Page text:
He was shirtless, well on his way to being drunk, and filthy with blood and mud. Vow it! The second they popped his shoulder back in, he took off at a sprint. On this day, the fates still refused to surrender Lachlain.
As he charged forward, excitement welled within him, followed by overwhelming relief. Now he was on her trail. Yet at the line of moss-curtained cypresses—the entrance to the most remote section of the swamp—he slowed. Somehow her scent was emanating from four different directions.
He decided on one to follow, then thrashed through the brush, hurdling streams and bogs. When he reached the source of the scent and there was no sign of her, he turned in place. Then gazed up to find one of her arrows lodged in a tree, so deep only the flights showed. Clever girl. But he would follow each to the end, tracking her for as long as it took. And I was born to find her. Terrain passed beneath his feet for half an hour before he located her true trail.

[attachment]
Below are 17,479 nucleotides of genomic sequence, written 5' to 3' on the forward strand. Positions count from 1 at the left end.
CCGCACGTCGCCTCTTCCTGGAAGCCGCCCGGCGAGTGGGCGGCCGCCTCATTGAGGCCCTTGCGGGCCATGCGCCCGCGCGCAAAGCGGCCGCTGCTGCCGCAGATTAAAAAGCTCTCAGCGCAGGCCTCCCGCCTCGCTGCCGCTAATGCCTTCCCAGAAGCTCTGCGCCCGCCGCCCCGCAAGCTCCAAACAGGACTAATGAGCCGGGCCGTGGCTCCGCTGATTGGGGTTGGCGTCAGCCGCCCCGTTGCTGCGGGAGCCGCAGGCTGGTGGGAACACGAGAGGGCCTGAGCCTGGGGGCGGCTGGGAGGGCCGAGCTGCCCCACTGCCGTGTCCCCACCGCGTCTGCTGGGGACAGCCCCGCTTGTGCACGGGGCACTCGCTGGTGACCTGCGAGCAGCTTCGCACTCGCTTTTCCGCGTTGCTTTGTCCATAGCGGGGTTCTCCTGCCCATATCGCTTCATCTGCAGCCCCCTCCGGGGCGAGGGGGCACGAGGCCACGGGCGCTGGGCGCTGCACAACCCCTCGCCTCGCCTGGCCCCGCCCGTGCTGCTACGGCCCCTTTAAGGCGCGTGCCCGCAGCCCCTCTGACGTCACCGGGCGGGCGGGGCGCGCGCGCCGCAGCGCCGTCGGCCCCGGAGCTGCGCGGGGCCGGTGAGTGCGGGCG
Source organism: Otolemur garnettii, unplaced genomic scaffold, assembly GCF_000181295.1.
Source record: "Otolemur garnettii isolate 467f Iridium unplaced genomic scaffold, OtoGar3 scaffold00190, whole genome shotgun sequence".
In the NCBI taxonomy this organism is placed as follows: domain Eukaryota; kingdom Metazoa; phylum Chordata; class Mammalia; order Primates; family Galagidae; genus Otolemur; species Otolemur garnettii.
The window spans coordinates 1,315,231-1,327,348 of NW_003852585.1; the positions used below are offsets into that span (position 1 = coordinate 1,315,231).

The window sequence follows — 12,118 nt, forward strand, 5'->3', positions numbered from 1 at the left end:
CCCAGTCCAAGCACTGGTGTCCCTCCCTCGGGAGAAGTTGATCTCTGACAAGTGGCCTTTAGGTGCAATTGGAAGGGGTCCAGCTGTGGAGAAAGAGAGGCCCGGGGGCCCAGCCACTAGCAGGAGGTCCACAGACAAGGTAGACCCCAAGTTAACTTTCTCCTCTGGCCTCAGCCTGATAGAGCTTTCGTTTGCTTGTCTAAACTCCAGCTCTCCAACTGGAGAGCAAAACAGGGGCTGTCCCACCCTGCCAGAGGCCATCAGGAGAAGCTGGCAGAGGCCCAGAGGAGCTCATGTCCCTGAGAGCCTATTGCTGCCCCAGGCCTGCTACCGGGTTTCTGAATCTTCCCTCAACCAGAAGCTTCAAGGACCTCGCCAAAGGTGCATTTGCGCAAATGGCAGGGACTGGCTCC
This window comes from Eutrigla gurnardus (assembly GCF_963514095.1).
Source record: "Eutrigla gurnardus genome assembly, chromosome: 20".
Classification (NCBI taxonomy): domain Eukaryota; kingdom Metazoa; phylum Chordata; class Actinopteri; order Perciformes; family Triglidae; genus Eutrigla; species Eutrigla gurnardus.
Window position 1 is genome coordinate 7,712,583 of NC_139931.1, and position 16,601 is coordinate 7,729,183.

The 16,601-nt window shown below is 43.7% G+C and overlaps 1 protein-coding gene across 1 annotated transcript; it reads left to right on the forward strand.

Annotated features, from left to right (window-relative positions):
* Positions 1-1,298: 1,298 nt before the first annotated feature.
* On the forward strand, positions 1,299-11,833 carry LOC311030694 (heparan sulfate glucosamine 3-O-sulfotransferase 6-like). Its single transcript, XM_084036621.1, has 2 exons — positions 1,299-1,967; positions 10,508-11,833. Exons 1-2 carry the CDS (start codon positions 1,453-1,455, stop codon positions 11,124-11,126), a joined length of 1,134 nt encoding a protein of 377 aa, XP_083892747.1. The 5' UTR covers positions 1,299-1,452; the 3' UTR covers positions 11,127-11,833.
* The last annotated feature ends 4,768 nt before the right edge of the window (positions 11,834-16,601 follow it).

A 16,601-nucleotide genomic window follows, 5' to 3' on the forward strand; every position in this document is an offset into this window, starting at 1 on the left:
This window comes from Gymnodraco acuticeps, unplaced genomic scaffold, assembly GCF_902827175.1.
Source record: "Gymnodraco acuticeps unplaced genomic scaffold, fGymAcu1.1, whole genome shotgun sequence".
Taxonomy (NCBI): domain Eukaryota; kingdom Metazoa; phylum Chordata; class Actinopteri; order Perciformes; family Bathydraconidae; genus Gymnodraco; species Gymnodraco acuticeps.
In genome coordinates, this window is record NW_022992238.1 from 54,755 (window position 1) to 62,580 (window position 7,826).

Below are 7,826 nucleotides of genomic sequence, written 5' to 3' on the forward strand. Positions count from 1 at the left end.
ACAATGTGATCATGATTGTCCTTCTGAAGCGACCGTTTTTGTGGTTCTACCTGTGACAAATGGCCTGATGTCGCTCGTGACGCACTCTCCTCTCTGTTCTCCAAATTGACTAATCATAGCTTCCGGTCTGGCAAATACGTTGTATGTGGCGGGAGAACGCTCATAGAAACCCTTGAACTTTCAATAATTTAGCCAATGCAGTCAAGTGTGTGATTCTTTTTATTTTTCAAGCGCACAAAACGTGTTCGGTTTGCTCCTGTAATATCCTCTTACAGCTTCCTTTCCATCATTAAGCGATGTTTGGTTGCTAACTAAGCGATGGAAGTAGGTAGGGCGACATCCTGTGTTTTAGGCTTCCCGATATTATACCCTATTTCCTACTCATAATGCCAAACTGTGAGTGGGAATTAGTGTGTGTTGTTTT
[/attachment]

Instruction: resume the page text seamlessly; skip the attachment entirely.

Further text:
With the innate stealth of his kind, he prowled closer, hunting this huntress in the now drizzling rain. The swamp made it easy for him to approach her undetected. There were a thousand shadows to conceal him, with animals constantly creeping about to distract her. Once he spied her again, he just stopped himself from sucking in a breath. She had to be a Valkyrie, one among a species of women both notoriously beautiful. Her features were stunning—high, bold cheekbones, plump lips, and a slim, pixie nose—but her coloring made her beyond compare.
Her skin was golden and smooth, her eyes the color of Scots whiskey. She was of middling height and curvy, wearing a wet white T-shirt that hugged generous breasts. Khaki shorts fitted tightly over her pert arse and displayed shapely legs. Her hair was long—a dark mane, heavy with rain. On her right hand, she wore a leather shooting glove.